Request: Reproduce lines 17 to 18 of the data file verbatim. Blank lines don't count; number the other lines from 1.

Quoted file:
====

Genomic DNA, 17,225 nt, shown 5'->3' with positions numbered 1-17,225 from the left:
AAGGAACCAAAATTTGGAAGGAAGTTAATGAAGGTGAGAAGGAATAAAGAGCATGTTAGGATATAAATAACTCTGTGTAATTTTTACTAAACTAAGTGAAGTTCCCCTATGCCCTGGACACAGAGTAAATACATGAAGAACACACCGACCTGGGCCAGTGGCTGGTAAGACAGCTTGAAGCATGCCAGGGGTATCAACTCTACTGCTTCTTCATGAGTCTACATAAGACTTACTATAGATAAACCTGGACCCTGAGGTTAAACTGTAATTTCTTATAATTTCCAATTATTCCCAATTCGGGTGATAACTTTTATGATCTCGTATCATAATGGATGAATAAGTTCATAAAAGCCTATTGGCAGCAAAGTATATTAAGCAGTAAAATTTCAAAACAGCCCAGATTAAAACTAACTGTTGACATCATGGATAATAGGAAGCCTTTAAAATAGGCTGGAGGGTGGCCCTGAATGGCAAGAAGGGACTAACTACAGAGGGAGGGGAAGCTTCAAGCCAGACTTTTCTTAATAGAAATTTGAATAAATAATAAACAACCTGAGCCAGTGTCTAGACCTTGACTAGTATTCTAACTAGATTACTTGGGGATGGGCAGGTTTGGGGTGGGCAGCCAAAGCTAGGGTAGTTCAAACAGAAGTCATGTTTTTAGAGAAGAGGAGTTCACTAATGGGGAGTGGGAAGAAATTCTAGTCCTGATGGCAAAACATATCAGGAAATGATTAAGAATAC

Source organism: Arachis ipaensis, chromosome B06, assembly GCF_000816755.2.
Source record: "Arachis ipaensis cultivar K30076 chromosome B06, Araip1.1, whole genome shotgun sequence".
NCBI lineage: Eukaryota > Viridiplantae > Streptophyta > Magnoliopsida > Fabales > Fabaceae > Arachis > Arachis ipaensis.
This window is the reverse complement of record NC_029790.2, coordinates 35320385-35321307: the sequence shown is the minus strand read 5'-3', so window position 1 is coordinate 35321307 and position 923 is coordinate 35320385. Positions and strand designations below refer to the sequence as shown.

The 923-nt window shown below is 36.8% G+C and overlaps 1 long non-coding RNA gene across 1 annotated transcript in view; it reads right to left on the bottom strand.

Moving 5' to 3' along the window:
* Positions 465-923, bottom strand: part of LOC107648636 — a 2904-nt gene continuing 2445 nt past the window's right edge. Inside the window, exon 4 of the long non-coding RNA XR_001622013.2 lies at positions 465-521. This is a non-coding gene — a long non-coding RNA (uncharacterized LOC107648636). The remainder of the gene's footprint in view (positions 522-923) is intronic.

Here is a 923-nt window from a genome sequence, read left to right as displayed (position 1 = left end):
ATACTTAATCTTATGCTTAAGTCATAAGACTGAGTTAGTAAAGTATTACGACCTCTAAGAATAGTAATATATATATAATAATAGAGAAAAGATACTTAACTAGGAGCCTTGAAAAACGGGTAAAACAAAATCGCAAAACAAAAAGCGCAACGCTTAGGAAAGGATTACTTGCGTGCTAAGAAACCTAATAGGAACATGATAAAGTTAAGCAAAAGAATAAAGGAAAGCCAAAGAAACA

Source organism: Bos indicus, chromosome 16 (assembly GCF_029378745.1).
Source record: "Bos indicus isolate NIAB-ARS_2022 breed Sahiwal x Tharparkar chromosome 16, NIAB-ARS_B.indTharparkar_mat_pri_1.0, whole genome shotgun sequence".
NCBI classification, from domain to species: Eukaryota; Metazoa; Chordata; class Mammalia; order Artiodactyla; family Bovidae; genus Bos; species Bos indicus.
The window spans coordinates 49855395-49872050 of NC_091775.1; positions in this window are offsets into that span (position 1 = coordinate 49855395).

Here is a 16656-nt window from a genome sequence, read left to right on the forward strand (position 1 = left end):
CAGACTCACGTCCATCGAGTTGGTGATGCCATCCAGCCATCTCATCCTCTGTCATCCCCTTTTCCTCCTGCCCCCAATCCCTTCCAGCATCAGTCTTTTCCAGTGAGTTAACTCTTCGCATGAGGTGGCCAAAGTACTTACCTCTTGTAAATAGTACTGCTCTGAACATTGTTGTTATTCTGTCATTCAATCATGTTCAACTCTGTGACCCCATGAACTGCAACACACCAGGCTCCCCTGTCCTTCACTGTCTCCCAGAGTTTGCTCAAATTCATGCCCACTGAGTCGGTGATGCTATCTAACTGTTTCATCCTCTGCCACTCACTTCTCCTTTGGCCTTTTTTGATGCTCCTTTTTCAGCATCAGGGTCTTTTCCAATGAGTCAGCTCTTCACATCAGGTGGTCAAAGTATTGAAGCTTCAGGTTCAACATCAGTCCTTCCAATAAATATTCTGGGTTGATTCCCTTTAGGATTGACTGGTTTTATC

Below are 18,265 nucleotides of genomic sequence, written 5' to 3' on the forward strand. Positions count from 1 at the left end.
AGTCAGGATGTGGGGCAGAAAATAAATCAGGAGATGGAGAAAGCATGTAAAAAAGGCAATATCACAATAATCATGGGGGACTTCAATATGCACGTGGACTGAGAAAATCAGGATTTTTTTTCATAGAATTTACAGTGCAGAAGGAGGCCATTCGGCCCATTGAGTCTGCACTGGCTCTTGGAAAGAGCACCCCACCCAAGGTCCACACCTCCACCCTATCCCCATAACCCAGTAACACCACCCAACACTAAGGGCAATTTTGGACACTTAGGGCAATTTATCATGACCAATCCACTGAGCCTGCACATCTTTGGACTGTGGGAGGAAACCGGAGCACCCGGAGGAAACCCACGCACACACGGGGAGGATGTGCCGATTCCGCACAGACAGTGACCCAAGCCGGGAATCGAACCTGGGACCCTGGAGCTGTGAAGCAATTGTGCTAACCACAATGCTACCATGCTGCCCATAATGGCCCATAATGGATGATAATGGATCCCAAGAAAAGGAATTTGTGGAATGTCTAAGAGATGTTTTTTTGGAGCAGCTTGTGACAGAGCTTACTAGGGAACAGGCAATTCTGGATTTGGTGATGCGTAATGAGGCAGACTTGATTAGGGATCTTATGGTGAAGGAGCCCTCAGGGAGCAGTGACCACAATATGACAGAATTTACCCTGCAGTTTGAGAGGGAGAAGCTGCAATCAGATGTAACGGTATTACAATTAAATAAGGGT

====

CAGACTCACGTCCATCGAGTTGGTGATGCCATCCAGCCATCTCATCCTCTGTCATCCCCTTTTCCTCCTGCCCCCAATCCCTTCCAGCATCAGTCTTTTCCAGTGAGTTAACTCTTCGCATGAGGTGGCCAAAGTACTTACCTCTTGTAAATAGTACTGCTCTGAACATTGTTGTTATTCTGTCATTCAATCATGTTCAACTCTGTGACCCCATGAACTGCAACACACCAGGCTCCCCTGTCCTTCACTGTCTCCCAGAGTTTGCTCAAATTCATGCCCACTGAGTCGGTGATGCTATCTAACTGTTTCATCCTCTGCCACTCACTTCTCCTTTGGCCTTTTTTGATGCTCCTTTTTCAGCATCAGGGTCTTTTCCAATGAGTCAGCTCTTCACATCAGGTGGTCAAAGTATTGAAGCTTCAGGTTCAACATCAGTCCTTCCAATAAATATTCTGGGTTGATTCCCTTTAGGATTGACTGGTTTTATC

Below are 18,265 nucleotides of genomic sequence, written 5' to 3' on the forward strand. Positions count from 1 at the left end.